A Long Day, But I Did Get An Ice Cream

Posted by Allen Jesson on

As I boarded my 8'o'clock train from Colchester to London, I must admit I didn't feel in the best shape. Nothing particularly untoward but I knew what lay ahead. My 'dodgy' knee wasn't feeling the best and I didn't feel that energized. Maybe something to do with the long day we'd put in previously, at the Chelmsford MBS Fair.

Still, as I navigated my way through the London underground system (did you know that marathon runners travel for free?) I arrived at Maze Hill, which is still a good uphill mile from the 'green' start, the designated area for those runners who had self-declared their intention to run (or walk) a sub optimal time. It is all very well organised, and my main worry was not having any safety pins to pin my number on my shirt. Thankfully, the starters had already thought of me and other unorganized 'runners' and had a healthy supply of pins available. So, it was off with my sweatshirt (donated to Heart Foundation, along with the other discarded clothing at the start line). With the 'green' runners being split into waves, it was a matter of waiting patiently for our wave or 'pen' to be herded toward the start line. So, there was I with all the other charity runners, some out of shape, some in costume, some taking selfies. But all having a nice time with expectation building. It's a big event the start, with the BBC helicopter overhead, big balloons aloft, and commentators on loudspeakers, adding to the air of general excitement. One of the announcements did prick my ears, when they announced that the finishing line would be open until 7pm and as we were due off at around 10:25, I thought to myself "I might just do that", giving me 8.5 hours to complete the course. To be honest, I had already resigned myself to taking around 9 hours and NOT finishing before the ‘sweeper uppers’ and the course dismantlers. So, now I had a chance and I pictured seeing Big Ben with twenty to seven on the famous dial (didn’t picture the scaffolding but that’s another story).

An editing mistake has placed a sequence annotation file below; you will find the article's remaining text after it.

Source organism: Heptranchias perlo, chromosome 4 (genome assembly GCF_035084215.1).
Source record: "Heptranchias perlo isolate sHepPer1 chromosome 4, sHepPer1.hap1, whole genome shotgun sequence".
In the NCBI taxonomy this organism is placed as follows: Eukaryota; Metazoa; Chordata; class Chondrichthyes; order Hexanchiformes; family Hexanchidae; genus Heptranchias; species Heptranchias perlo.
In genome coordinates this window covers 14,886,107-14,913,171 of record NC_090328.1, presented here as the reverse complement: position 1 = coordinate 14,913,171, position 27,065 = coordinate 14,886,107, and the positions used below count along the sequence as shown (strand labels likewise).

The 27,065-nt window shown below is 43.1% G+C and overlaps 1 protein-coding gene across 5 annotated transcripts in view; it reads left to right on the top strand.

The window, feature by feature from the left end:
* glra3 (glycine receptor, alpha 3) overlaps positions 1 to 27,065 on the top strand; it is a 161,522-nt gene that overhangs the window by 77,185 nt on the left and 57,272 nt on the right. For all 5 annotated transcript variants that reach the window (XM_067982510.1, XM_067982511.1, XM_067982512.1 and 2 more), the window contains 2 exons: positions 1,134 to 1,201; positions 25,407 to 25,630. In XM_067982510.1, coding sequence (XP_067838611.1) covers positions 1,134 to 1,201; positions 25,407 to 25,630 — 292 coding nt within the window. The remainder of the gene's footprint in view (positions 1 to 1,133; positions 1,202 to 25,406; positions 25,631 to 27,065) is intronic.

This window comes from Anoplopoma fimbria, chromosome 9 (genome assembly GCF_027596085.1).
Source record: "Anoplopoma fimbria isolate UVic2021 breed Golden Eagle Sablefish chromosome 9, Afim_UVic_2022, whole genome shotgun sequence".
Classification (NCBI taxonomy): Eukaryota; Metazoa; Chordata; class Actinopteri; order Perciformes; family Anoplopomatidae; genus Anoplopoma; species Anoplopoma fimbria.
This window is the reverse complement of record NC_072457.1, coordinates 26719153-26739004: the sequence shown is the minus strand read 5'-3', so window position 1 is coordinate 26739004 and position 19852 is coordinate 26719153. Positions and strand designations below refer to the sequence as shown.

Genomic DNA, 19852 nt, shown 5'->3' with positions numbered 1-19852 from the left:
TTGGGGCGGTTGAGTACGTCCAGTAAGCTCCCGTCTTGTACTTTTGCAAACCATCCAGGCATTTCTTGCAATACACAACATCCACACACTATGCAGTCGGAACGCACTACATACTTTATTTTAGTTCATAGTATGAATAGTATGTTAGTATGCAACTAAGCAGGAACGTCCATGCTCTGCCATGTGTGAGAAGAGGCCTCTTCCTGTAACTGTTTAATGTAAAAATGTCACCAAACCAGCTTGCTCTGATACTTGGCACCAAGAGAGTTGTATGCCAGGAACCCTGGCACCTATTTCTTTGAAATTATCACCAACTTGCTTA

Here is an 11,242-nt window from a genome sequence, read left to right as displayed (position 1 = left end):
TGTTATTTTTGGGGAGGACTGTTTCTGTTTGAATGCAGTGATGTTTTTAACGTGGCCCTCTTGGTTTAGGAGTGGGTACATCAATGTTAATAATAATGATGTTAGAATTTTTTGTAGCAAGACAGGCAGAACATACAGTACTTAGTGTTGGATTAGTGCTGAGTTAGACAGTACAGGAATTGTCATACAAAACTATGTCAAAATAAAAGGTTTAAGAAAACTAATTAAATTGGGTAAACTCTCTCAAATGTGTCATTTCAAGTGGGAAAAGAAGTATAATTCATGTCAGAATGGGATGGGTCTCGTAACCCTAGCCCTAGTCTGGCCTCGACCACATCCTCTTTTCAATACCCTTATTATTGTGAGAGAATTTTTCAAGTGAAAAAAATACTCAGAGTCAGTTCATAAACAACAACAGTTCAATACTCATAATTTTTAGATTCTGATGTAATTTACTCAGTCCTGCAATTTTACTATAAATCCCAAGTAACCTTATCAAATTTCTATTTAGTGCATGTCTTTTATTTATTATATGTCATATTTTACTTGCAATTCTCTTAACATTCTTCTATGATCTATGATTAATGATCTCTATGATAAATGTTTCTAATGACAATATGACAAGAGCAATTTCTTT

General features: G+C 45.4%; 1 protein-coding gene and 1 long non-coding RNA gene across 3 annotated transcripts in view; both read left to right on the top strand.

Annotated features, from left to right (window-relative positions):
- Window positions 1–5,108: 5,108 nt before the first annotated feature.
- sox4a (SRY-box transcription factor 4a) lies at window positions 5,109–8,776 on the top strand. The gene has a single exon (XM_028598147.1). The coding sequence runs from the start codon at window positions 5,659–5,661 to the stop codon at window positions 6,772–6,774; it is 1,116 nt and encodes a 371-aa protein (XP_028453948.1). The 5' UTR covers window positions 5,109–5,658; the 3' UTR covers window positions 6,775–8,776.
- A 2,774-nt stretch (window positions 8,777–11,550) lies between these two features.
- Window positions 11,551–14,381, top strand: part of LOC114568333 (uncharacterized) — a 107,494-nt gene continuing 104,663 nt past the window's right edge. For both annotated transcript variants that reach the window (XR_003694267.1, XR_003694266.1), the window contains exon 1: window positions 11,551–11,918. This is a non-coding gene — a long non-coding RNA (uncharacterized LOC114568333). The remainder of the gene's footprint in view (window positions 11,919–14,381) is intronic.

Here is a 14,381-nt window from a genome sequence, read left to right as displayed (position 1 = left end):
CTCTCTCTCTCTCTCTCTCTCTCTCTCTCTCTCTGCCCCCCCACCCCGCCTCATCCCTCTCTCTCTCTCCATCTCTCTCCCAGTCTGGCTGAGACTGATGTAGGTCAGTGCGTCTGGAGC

And before you knew it, we were off. As I had decided to walk, I thought I’d soon be left behind, but was pleasantly surprised at the number of other ‘walkers’ and even more surprised by the public, who still cheered you on whether you were walking or running. With Radio 4 in my ear, that first mile felt okay, but you do start to realize that 26 of them, non-stop, is still quite a task, even when walking. Even so, I was pleasantly surprised to pass the first mile marker and when I checked my stats the day after, I found that I had been walking at a rate of 5.74 km per hour for the first 5km. If I’d kept that up I would have finished in 7.5 hours. But of course, despite my best efforts, I did gradually slow throughout the day and I have posted the results at the end. But as each mile went past, I motivated myself by setting a target time for each mile, which gradually dwindled from 17 mins to 20 mins per mile, as the day went on. There were other times where I forgot what my target time was, so that all became a little pointless (still got me through). With water and Lucozade stations every couple of miles, there was no chance of becoming dehydrated and with a steady supply of jelly babies and the like being handed out by kind well-wishers, the sugar levels remined okay too. I even stopped for an ice cream at around the 14m mark, which the vendor kindly donated to the cause. Apparently, I wasn’t the first runner, nor probably the last, to take advantage of his conveniently parked van. I’d also promised myself a sandwich in the second half but got all ‘babied’ out.